(In case you’re wondering, the daily bathing seemed to get the job done where my allergies were concerned. I had a little bit of eye irritation which I managed by rubbing some Carmex into the corners of my eyes, but very little reaction beyond that. A few weeks into April I became intractably allergic to pretty much everything I breathed in, just like I’d been at the same time the previous year in a home with no felines, and just like I did at that time the following year, long after Iggy had left my care. Something got into atmosphere of central Albania in the early Spring that made me perfectly miserable for a couple weeks a year. The kitten didn’t bother me.)
The funny part of Iggy’s raging against the evil primate’s hygienic practices was that he never stayed angry once I was finished doing whatever it was. Once he was safely dry, he’d be ready to cuddle, knead and purr again. He was a very sweet, affectionate kitty when I wasn’t actively engaged in torturing him. He didn’t seem to get any more comfortable with bathing in the time that I had him, but oddly enough, my host mother later reported to me that Iggy liked being in water. Perhaps he was just a lot less unpleasant during his bath than any other cat she’d had.
He didn’t like water when he was my foster kitty, but he did like being stuffed into my pocket. This is the cool thing about cats; they appreciate the simple pleasures of life. Give him a warm, soft, enclosed space, and the kitty feels right at home.
Fuzzy Friday, everyone! I’m getting to this entry rather late, as there were family goings-on after work tonight, but here we are.
To recap, this is the fourth in the series. In Part 1, I found an abandoned newborn kitten and brought him home. In Part 2, I agreed to be his Foster Mommy until he was old enough to be adopted out. In Part 3, I named him Iggy because he was a little monster and I’m a dork.
Anyway. In the first part of the second week after I found Iggy, he opened his eyes, and I’ll tell you what happened then: he became cuter. Of course in his first week and a half he was the most perfectly adorable baby kitty that ever snuggled a water bottle, but with his eyes open, he looked more like a baby feline and less like a furry space alien. He also became, unsurprisingly, more aware of his surroundings and more demanding of my time. The series of pictures with my hand were taken before he opened his eyes, but after he decided that my hand was his mama’s tummy.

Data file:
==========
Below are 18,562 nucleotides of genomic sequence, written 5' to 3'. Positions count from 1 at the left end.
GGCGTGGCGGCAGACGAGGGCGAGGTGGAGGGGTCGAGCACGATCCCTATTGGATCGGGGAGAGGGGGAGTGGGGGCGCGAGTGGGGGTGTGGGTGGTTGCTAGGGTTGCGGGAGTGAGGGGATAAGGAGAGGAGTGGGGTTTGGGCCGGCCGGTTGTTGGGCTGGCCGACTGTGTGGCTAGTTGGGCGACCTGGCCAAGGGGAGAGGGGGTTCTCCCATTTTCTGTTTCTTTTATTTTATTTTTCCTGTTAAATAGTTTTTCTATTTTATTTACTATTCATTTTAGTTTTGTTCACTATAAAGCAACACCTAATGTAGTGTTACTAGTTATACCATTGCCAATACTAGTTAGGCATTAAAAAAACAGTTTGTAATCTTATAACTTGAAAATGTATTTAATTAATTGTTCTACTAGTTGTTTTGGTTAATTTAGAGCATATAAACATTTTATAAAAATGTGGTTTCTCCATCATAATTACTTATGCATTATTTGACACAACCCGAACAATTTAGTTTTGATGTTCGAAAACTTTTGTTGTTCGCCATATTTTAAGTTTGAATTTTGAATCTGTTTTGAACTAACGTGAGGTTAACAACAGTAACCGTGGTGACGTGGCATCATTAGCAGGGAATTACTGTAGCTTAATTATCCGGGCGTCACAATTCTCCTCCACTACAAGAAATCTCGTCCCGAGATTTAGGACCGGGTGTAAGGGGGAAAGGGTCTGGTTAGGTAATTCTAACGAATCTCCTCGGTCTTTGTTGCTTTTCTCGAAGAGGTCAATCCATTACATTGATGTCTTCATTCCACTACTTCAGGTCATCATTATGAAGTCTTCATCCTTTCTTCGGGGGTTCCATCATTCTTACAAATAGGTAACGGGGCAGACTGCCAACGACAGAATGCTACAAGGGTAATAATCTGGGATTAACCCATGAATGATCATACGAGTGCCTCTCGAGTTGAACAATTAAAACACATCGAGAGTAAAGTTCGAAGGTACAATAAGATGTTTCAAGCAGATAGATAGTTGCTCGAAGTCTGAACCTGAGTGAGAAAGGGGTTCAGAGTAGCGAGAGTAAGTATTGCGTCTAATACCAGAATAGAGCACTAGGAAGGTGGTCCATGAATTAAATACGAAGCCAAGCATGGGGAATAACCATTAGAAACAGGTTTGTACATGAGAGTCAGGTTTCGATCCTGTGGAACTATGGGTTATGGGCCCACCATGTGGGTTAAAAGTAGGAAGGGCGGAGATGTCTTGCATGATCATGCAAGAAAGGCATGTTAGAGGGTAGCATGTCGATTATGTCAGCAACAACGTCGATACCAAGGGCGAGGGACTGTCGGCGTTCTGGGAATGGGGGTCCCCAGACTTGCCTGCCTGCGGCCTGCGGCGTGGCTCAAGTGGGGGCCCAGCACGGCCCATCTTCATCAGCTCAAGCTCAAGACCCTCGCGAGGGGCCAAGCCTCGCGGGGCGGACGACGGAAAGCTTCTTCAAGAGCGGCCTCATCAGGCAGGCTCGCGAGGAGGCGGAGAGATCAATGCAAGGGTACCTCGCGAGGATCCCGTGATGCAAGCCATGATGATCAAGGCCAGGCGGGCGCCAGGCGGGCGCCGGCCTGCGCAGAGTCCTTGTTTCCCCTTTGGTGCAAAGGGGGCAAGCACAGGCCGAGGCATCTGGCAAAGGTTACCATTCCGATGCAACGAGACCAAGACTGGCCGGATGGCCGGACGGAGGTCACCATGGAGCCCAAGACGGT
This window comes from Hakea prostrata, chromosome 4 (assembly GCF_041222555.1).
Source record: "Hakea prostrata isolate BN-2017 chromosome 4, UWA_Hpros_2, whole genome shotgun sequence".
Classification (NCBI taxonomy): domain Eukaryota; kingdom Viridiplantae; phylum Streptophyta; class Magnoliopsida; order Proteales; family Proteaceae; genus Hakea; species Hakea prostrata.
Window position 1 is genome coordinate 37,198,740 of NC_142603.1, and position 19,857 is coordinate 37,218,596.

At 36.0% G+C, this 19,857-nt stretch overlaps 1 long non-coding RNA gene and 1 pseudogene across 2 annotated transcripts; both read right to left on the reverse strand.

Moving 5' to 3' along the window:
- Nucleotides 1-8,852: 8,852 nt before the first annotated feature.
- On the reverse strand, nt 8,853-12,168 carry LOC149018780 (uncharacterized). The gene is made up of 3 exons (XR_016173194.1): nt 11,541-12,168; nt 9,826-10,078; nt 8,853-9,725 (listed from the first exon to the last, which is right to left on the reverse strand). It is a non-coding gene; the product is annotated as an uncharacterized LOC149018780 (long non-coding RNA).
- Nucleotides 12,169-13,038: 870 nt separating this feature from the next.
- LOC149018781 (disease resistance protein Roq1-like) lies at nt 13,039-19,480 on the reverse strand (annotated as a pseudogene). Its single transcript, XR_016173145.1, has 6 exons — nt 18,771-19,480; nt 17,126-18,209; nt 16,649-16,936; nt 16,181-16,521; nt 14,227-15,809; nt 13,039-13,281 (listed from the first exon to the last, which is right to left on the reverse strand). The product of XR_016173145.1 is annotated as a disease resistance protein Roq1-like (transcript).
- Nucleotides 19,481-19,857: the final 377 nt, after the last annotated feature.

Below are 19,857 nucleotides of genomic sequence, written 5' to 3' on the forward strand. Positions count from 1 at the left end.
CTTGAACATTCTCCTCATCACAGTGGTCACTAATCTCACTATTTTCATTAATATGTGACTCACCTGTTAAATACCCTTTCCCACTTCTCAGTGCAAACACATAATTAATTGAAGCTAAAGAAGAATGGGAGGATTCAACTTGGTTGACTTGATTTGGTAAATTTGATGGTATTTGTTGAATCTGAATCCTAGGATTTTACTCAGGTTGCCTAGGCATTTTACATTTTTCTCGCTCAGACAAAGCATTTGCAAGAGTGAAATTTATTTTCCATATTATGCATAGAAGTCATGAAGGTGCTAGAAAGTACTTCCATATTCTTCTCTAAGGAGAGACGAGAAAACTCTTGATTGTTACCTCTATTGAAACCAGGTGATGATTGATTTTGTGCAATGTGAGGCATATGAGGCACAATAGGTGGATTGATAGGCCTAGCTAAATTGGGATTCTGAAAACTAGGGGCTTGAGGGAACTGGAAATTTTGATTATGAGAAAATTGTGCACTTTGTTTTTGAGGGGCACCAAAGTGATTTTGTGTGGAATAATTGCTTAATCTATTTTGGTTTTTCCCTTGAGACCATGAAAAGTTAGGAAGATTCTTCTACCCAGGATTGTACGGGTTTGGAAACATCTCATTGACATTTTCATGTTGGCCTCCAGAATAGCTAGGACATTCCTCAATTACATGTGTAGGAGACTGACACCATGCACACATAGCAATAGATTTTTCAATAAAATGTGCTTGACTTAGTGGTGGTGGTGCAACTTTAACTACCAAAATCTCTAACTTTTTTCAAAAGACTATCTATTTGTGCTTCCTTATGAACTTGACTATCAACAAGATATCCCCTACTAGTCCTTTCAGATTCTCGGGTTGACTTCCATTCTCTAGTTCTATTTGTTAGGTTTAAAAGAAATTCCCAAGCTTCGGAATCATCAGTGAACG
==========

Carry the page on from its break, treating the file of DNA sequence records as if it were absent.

Since I didn’t have a bottle designed for a newborn kitten’s mouth (I once went to a veterinary supply shop and tried to find one. Didn’t work.), I was syringe-feeding him, and since he was a clueless fidgety thing, I had to hold his head in place with his back to my lap to get the syringe aimed properly into his mouth. Needless to say, the feeding took two hands and I was accordingly unable to take any pictures, which is a shame because it was funny to watch.
Once the syringe was in there, he was quite enthusiastic in sucking the formula down like it was oxygen, but he couldn’t just slurp down a full stomach’s worth of the stuff like a nice cooperative critter. No, he would take a syringe or two, then he’d refuse any more, so I’d have to let go of him so that he could exercise his Baby Animal With Paws instincts. He would break free of my grip, get his little face and front paws on my palm, and knead me. He did the making-bread dance on my palm, and then he’d get his mouth on the pads of my fingertips and suck them. Did this turn your blogger into a ridiculous, baby-talking pile of goo? Why, yes. Yes it did. Anyway, I guess it was too much to ask a wee kitty that probably hadn’t seen his feline mother since the day he was born to be content with a hard plastic syringe shooting cow juice down his gullet, so he had to get the sensations of the “soft living stuff under my paws and tongue” dance to know that it was a legitimate feeding and not some weird kinky shit that large, giggling primates do for entertainment.